St. Patrick’s Day in New York this year was about short-sleeved shirts hauled out of storage and men and women sweating while blowing into bagpipes. In some places along Fifth Avenue, young men and women were inspired to talk of summer plans, filled with promise. The women wore sleeveless shirts; some of the young men were in shorts. Somebody joked about forgetting to bring along sunblock. The hue of his skin suggested that such forgetfulness ought not become a habit now that spring sunshine had arrived.
Media coverage of the event followed the script they feel obliged to deliver every year: Scenes of revelers clutching beer bottles and slurring Irish ditties, bragging about their astonishing ability to process great amounts of alcohol. These are set-piece characters in the media’s seemingly conspiratorial, but actually merely lazy, attempts to convey “Irish-American culture” to the larger world. That such silly behavior exists cannot be doubted. That it somehow represents the lives and interests of many millions is absurd on its face. But it is reported as such all the same, and rarely questioned. A commentator in a New York newspaper demanded that Irish-Americans “rethink” the way in which they remember Ireland’s patron saint, but she seemed pessimistic that this would happen, because the feckless Irish actually seemed to enjoy drinking to excess, creating havoc and celebrating such unworthy characters as Bishop John Hughes.
Some years ago, a visitor from Ireland observed the festivities in New York and found much to offend him. The parade was too grim, he wrote. There were too many stiff necks and frowning faces, too many men and women in cheerless uniforms. A combination of these criticisms suggests an event in which stiff-spined police officers and firefighters march up Fifth Avenue with large frowns and paper bags filled with beer cans. After finishing the march, these unhappy men and women rampage the neighborhood while maintaining their military gait and their unearned sense of grievance.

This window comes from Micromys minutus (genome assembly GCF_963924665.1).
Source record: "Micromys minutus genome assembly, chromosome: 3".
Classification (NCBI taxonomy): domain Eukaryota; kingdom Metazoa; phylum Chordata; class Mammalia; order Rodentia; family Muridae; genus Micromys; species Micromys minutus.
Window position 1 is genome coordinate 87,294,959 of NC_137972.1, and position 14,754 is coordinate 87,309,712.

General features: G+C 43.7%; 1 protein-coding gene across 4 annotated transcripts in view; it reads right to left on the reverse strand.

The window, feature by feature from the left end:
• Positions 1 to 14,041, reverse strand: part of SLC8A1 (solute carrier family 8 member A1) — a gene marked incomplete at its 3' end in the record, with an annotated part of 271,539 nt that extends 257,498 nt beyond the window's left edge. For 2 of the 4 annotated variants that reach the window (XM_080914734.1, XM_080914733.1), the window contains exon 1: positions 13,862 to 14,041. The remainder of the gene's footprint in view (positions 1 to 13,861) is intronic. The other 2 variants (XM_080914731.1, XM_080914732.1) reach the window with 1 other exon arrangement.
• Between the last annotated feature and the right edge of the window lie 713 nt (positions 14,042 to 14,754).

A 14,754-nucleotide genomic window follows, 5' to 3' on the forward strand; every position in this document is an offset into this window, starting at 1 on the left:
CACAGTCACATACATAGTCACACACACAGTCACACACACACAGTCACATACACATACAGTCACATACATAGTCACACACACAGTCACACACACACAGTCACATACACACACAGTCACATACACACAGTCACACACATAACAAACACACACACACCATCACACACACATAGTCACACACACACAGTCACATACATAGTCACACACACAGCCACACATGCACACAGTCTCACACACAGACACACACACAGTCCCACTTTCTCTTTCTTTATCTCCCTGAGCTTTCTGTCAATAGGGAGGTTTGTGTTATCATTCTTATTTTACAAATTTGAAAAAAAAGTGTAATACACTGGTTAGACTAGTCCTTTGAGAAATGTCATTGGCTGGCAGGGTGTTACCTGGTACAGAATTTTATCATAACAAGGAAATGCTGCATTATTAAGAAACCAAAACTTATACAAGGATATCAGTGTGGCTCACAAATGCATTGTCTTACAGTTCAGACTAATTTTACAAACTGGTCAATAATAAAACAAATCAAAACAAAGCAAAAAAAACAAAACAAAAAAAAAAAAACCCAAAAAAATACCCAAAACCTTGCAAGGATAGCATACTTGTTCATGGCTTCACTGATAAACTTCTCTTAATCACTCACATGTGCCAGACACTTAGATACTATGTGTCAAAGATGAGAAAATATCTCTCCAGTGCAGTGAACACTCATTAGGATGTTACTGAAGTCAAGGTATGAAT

On a day of short sleeves and promises of spring, however, it was hard to find marchers who fit either of the media’s stereotypes—unless, of course, one had a vested interested in such discoveries. The view from East 79th Street and Fifth Avenue, across from the Metropolitan Museum of Art, offered a plethora of images that seemed wonderfully rich and complex and moving, and therefore far too challenging for the chroniclers of stereotype.
There was, for example, the sight of a grey-haired woman marching at the head of a contingent called The Gaelic League, whose members are Irish Americans of various ages who have dedicated themselves to the study of the ancient and perhaps terminally ill Irish language, and there was not a frown nor a bottle of beer among them. The woman leading them was a onetime grand marshal, Mary Holt Moore, and she carried herself with dignity despite evident discomfort. She wore an Ace bandage around her left ankle. She neither limped nor winced.
The men of Ladder Company 13, Fire Department of New York, watched the parade from the back of their truck, parked at the corner of East 79th and Fifth. On Sept. 11, Ladder 13 lost five members, along with four members of Engine Company 22, which shared quarters with Ladder 13 on East 85th Street. As the F.D.N.Y. Emerald Society pipe band approached the intersection, they slowed their steps and changed their tune. They played a dirge as they passed by the truck, and their pace was sorrowfully slow, baby steps. It was a large band, and it took several minutes to pass the truck, all eyes forward. Finally, when the last pipers were clear of 79th Street, they resumed their marching pace, and played more lively music. Few people noticed the tribute, except for the men in the truck, who stood quietly and thought about the friends they had lost. Oddly, there was no alcohol in sight, no rampaging Irish men and women, no lout trying to remember the words to “Danny Boy.”
On and on the marchers came, boys and girls from Catholic high schools that once were Irish but now are not. They were welcome as the striving successors to the Irish boys and girls who once lived in their neighborhoods. The crowds began to thin as the day wore on, and—yes—some people asked for directions to the nearest bar. Others pushed strollers, looked at watches and muttered about catching a train.
The marching wasn’t finished until the sun was gone. The subways began filling up not with grim avengers or drunken fools, but with happy people delighted to celebrate their heritage, their faith and a day in the sunshine.
They went home to watch their president tell the world that the end of winter would bring not joy but war. The bombs and missiles began falling in Iraq 48 hours later, and soon television brought pictures of horror and devastation. Friends and acquaintances hung on news or rumors of troop movements. Their children were in the gulf, somewhere.
Suddenly, the memory of a sunny St. Patrick’s Day on Fifth Avenue seemed very distant. And next year’s parade seemed part of an unknowable and frightening future.